Deceptively-Altered Visual Feedback Alters 4km Cycling Time Trial Performance in Trained Cyclists

J Westbrooks, R Prichett, M Fisher, K Pritchett

Abstract


Introduction

The brain maintains a performance reserve capacity by regulating fuel utilization. One method of overriding the governor is the utilization of deception. The purpose of this study is to examine the effect of deceptively-modified feedback on time to completion during a laboratory based 4000m time trial.

 

Methods

12 trained cyclists (8 Male, 4 Female) age 41.6 ±12.3 years with a mean peak aerobic capacity of 51.3±6.5ml/kg/min. Participants completed a VO2 peak test followed by two baseline 4km time trials without the influence of a virtual avatar competitor. The participants completed two more time trials in randomized order competing against an avatar representing 100% (control) or 102%(deception) of their fastest baseline trial.  Participants were told that they were competing against their previous fastest baseline trial during time trials 3 and 4.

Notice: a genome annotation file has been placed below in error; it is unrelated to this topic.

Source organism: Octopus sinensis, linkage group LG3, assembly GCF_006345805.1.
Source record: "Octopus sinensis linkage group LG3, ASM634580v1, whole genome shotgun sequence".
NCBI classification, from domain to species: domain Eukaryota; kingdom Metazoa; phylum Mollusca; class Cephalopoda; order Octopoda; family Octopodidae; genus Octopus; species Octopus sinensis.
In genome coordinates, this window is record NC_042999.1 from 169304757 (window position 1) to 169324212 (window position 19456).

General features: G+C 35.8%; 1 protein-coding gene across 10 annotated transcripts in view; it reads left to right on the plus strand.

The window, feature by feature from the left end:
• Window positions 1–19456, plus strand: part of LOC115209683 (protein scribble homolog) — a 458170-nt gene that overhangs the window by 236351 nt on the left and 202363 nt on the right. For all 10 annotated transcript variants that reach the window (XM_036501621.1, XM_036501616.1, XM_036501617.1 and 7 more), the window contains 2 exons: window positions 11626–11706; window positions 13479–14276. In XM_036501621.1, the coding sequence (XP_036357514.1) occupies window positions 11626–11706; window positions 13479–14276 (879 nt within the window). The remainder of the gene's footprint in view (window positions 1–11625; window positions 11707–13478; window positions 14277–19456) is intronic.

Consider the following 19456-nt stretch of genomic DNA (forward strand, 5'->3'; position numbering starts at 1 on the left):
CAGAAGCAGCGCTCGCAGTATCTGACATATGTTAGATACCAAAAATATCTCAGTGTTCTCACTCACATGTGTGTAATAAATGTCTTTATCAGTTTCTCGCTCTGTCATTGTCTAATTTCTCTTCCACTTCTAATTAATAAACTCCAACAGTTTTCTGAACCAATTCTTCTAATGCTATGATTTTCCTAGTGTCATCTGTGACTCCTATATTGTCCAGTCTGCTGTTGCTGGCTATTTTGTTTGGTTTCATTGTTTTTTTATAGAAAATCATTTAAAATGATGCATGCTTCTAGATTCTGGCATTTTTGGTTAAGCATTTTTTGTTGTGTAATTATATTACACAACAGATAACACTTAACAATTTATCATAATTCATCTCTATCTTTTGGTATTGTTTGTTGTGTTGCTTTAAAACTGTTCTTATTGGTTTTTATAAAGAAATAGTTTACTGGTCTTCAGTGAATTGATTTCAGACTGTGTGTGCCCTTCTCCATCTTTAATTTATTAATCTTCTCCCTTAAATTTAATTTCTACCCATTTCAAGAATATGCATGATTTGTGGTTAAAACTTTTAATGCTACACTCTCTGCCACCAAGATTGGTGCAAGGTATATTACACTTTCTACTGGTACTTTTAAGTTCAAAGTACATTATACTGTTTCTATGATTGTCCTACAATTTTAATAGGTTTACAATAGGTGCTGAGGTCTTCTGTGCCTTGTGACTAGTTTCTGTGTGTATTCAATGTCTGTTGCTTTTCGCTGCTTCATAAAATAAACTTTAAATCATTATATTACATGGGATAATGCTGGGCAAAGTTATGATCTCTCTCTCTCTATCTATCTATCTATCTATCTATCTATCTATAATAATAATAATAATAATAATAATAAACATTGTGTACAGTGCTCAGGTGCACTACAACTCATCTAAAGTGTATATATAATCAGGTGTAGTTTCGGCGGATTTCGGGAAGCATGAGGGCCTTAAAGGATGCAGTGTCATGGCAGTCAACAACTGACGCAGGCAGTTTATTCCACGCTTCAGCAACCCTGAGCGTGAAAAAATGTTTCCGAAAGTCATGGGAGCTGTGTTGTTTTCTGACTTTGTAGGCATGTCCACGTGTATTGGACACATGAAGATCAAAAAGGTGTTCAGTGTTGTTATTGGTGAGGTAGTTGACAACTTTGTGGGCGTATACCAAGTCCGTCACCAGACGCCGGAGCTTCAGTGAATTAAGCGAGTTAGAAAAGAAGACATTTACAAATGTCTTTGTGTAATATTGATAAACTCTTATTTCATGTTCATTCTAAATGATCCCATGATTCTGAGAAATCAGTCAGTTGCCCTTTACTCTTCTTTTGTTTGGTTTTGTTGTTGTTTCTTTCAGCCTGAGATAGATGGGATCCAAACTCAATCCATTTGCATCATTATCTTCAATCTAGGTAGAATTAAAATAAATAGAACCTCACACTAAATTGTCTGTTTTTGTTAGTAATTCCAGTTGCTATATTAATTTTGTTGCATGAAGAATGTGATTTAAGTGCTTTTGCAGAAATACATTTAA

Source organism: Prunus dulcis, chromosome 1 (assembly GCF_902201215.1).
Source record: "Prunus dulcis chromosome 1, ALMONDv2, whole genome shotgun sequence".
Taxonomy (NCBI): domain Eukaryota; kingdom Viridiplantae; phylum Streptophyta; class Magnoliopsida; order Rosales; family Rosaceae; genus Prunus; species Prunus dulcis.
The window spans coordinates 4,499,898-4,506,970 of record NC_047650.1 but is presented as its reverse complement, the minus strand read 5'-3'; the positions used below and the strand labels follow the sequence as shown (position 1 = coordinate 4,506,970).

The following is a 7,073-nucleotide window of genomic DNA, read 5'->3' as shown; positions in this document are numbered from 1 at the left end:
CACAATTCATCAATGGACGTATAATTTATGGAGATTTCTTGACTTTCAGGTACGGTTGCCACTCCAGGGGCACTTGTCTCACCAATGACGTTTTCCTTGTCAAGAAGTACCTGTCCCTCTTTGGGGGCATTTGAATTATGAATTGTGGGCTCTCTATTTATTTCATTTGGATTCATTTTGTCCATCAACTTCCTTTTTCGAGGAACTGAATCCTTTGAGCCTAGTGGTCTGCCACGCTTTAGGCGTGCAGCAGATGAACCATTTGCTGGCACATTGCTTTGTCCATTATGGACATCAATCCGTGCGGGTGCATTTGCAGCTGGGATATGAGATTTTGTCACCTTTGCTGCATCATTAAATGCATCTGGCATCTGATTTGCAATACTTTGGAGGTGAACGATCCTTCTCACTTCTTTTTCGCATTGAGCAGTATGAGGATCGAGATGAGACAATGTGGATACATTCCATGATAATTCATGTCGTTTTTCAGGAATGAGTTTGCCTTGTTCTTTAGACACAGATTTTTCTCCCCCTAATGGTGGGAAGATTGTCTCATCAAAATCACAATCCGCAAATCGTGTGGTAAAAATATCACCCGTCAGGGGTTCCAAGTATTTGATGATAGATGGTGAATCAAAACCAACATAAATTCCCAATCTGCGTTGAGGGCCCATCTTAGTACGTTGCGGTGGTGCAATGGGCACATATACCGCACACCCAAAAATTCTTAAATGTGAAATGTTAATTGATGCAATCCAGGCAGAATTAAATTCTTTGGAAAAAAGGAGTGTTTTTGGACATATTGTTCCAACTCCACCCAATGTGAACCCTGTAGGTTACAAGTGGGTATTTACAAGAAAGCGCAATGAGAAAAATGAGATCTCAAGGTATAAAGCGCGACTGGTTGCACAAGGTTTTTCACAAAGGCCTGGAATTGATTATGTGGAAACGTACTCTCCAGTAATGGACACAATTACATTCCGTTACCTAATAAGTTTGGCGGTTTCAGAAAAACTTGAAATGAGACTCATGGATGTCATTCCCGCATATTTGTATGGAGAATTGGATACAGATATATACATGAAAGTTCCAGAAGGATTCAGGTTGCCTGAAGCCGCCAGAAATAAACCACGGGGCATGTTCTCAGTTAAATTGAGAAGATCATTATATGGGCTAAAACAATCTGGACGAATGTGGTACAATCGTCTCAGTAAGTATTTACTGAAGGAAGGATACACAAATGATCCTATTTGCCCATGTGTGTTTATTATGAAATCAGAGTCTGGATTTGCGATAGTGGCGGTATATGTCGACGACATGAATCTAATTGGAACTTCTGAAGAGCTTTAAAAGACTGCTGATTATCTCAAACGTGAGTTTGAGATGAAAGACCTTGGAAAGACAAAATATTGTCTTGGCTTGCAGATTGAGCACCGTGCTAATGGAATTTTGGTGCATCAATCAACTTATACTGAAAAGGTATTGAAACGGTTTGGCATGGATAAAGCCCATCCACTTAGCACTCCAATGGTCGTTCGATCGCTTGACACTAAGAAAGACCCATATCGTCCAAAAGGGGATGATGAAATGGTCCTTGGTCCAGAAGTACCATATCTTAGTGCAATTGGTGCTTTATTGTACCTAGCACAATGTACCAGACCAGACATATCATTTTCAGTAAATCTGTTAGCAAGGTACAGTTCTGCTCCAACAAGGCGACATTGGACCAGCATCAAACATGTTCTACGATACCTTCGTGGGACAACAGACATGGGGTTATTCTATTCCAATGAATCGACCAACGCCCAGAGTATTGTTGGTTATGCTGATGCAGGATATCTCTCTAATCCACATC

Results

Time to completion during the deception condition was shorter than the control condition -3.62±0.8sec p=.004 95% CI [-5.99, -1.24]. Average power output was greater during the deception trial compared to the control trial 7.1±2.28w p=.033 95% CI [0.55, 13.66]. Power output was greater during the deception trial at 30% and 40% of the trial compared to the control trial 12.0±2.4w p=.001 95% CI [5.36, 18.6] and 12.4±2.5w p=.001 95% CI [5.5, 19.4]. Rating of Perceived Exertion was lower during the first 25% of the deception trial compared to the control -1±.348 p=.046 95% CI [-1.98, -.018].

 

Discussion and Conclusions

It is possible a lower RPE during the first 25% of the time trial allowed for increased power output during the middle portion of the deception trial. The increased power output could have led to the improved time to completion in the deception trial.


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